Former presidential candidate Dr Tan Cheng Bock is the latest target of a group of netizens who have been redirecting mischievious URLs to the pages of prominent groups and figures.
Previously, some netizens redirected the URL NUSrejects.com to Nanyang Technological University’s homepage before redirecting the SMUrejects.com URL to the website of insurance group, Prudential. Another dig at local universities saw the SUSSrejects.com URL redirecting to SUSS’ own website.
As the joke war escalated, the URL SAFrejects.com was redirected to SMRT’s home page – an obvious reference to the fact that several former military men occupy management roles within the public transport organisation. In fact, the rail operator’s last CEO and current CEO both formerly served as Chief of Defence Force during their military career.
Now, those behind the URL redirect campaign have targeted prominent political figure Dr Tan Cheng Bock. Last week, netizens found that typing the URL PAPrejects.com into their browser redirects them to Dr Tan’s Facebook page:
A medical doctor by trade, Dr Tan was formerly a member of the ruling People’s Action Party (PAP) and a PAP Member of Parliament (MP) representing Ayer Rajah SMC for 26 years, from 1980 to 2006.
Dr Tan was the first ever non-Cabinet minister elected into the PAP Central Executive Committee – the highest ruling committee within the PAP.
During his tenure in Parliament, Dr Tan served as the chairman and member of several Government Parliamentary Committees. He has also served as chairman of the Jurong East Town Council, the West Coast-Ayer Rajah Town Council, the Bukit Timah Community Development Council, and of the Feedback Unit at the Ministry of Community Development.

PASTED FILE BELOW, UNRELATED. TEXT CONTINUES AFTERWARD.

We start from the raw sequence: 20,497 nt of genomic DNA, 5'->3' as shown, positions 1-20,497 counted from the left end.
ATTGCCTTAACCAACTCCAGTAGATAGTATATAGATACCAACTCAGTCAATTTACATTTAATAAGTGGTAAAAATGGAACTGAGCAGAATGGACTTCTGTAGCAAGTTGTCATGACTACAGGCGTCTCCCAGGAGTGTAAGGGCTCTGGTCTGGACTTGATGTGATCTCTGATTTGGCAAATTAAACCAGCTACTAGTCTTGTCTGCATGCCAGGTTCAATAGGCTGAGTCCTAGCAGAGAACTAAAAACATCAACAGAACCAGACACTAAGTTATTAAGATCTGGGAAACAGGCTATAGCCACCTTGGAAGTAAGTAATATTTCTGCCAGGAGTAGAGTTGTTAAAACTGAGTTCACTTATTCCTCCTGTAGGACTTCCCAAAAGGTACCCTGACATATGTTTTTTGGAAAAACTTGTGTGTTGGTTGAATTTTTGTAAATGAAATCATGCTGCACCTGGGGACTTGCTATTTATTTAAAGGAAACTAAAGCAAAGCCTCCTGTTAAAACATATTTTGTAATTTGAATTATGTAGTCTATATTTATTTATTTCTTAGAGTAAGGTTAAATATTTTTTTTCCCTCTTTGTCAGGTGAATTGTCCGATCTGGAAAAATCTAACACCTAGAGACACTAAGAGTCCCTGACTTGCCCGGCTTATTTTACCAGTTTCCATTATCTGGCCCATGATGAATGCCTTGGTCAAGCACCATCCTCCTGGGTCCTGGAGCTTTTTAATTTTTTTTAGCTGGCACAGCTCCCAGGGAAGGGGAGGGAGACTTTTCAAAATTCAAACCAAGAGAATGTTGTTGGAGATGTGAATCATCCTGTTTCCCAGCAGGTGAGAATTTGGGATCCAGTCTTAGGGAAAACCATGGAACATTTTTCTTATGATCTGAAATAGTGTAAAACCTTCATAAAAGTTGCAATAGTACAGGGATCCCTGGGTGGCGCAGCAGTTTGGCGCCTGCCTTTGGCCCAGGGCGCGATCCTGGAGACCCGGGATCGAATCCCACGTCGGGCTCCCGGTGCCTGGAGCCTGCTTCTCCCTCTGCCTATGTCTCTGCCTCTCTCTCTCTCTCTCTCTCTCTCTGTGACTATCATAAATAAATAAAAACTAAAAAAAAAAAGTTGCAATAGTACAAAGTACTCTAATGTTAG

Dr Tan stepped down as a Member of Parliament before the 2006 general election. He made a return to the socio-political arena in 2011, when he contested that year’s presidential election. Dr Tan lost by a hair (0.34 per cent of the votes) to establishment favourite, Tony Tan – another former PAP politician.
Then, in March 2016, Dr Tan announced his intentions to contest the next Presidential race which was expected to take place in 2017.
Months after Dr Tan made his announcement, the authorities revised the eligibility criteria for the elected Presidency and disqualified Dr Tan from future elections. Dr Tan’s bid for the presidency suffered another setback later that year when the Government “reserved” the Presidential election for Malay candidates.
Dr Tan filed a legal challenge against the “reserved” election, which was rejected by the High Court in July last year. Dr Tan appealed the High Court’s decision in the nation’s apex court but the Supreme Court threw out his constitutional challenge as well.
Following the apex court’s decision, Dr Tan said that he is willing to mentor political parties in Singapore.
Then, 93-year-old former Malaysian Prime Minister Dr Mahathir Mohamad returned to politics across the Causeway, banded the opposition together and led the opposition coalition to victory at the Malaysian polls this past May.
The waves of the watershed Malaysian election, which toppled the ruling coalition and saw Malaysia’s first transition of power since independence, reverberated in Singapore. Many called on Dr Tan to “do a Mahathir” here and lead an opposition coalition against the Government in the next general election.
A few months ago, a group of opposition parties gathered to discuss the possibility of a coalition and invited Dr Tan to lead them. Dr Tan has yet to give a firm answer on whether he will do so.